Solicitor General Elizabeth Prelogar, arguing on behalf of the FDA, addressed the serious concerns regarding the doctrine of “standing” and the wide-reaching effects that this case could have if the court determines that the anti-abortion doctors indeed have the standing to attack the FDA’s regulations. Prelogar pointed out that the doctors’ theories “rest on a long chain of remote contingencies” and fail to demonstrate an actual concrete injury. FFRF’s amicus brief had echoed many of these same concerns, pointing out the extremely hypothetical and attenuated nature of the anti-abortion doctors’ supposed injuries.

The conservative justices were skeptical of the FDA’s findings and expertise regarding the safety of dispensing mifepristone via mail and telehealth. It appears that the justices, in particular Justice Samuel Alito, are willing to  masquerade as medical professionals. The conservative majority was unwilling to press the attorney for the anti-abortion doctors on their lack of standing. Instead, the majority focused questions on tangential issues, such as associational standing (which permits a group to sue on behalf of its members). Disturbingly, Justice Neil Gorsuch asked Prelogar whether the court should revisit “offended observer” standing in the Establishment Clause context. 

However, Justices Sonia Sotomayor, Elena Kagan and Ketanji Brown Jackson peppered Alliance Defending Freedom’s attorney, Erin Hawley, with questions regarding the doctors’ actual injuries and standing. At one point, Jackson asked Hawley to identify even a single instance where one of the doctors was unable to object to and refrain from performing or being involved in an emergency room visit resulting from mifepristone complications. ADF’s attorney seemed unable to directly and adequately answer Jackson’s question.

Surprisingly, Justice Amy Coney Barrett also questioned the doctors’ counsel regarding associational standing. Barrett repeatedly asked whether the lead organization, the Alliance for Hippocratic Medicine, had concretely demonstrated harm justifying associational standing in this case. On rebuttal, Prelogar hammered home the doctors’ lack of actual injury, stating “And here what is so telling is that respondents don’t have a specific example of any doctor ever having to provide this care in violation of their conscience. Instead, respondents have pointed to generalized assertions and declarations.”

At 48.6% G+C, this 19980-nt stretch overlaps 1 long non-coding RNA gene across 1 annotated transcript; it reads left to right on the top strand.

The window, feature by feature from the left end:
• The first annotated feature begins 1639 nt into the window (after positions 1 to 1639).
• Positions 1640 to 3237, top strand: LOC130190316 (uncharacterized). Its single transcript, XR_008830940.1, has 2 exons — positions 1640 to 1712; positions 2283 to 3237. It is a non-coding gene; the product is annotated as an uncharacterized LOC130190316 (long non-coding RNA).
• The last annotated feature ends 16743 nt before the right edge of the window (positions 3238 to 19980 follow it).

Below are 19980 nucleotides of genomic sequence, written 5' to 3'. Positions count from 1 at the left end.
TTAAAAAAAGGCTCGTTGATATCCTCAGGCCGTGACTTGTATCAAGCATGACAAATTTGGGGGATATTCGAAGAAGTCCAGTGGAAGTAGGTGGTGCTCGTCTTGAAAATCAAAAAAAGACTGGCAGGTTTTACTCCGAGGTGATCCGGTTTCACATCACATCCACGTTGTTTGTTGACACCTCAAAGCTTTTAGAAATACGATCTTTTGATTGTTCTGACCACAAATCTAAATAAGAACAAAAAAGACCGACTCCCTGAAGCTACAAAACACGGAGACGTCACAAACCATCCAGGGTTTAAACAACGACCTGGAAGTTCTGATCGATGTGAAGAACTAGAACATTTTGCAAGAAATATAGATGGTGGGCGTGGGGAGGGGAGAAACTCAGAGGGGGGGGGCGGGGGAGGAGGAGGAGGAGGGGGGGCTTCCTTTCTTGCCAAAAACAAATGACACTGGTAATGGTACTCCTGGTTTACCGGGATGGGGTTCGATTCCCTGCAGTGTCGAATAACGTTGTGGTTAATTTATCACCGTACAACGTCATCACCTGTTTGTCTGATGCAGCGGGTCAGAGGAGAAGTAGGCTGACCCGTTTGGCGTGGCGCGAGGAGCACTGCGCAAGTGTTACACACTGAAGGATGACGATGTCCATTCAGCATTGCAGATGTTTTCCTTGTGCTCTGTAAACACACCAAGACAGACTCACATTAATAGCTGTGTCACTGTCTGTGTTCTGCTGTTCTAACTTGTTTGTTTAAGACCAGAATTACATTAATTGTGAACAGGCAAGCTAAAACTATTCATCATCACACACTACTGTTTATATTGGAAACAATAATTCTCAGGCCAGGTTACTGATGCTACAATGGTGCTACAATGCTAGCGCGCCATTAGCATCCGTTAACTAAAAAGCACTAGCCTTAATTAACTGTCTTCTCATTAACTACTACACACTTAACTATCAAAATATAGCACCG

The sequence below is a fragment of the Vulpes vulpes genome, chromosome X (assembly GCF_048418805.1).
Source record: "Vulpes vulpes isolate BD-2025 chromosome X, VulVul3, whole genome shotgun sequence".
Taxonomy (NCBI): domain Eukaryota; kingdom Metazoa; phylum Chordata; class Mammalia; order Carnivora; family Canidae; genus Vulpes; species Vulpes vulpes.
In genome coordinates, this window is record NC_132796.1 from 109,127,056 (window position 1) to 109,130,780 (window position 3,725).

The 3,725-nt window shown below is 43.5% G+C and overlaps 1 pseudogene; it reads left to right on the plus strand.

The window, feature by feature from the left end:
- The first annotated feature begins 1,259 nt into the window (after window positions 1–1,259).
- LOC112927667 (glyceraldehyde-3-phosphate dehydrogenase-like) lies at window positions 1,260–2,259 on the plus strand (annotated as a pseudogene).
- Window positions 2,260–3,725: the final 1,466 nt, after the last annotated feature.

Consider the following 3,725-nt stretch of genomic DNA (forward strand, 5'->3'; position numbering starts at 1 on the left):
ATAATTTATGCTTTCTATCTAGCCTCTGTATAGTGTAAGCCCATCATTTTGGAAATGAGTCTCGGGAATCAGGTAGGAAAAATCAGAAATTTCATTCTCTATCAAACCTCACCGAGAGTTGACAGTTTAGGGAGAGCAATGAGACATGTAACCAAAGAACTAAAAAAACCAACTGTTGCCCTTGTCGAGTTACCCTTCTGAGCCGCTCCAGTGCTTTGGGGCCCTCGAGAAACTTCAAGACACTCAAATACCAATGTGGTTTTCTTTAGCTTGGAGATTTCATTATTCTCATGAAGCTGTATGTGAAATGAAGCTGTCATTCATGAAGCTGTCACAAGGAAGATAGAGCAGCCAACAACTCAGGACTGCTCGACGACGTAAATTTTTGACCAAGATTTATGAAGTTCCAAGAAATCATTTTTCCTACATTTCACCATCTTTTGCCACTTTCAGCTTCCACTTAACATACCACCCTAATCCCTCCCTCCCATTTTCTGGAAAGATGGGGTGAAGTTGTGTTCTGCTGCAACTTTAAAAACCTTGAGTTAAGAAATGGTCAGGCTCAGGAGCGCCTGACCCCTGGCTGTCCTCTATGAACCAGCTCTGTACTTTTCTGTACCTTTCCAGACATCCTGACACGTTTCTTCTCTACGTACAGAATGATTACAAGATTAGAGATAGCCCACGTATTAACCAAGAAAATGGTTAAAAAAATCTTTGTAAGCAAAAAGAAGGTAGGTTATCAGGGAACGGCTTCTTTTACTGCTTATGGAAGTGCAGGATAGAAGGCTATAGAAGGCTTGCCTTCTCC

Based on oral arguments, it looks like the justices are searching for a way out of the mess the 5th Circuit created. It’s anyone’s guess exactly how the opinion will unfold, but it’s clear that the ultraconservative majority is skeptical of the FDA’s arguments. Will the court fashion an escape hatch for itself that allows it to handle this case without harming its own interests and further galvanizing the public against it? We’ll find out by the end of June.

The Freedom From Religion Foundation is a national nonprofit organization with 40,000 members and several chapters across the country. Our purposes are to protect the constitutional principle of separation between state and church, and to educate the public on matters relating to nontheism.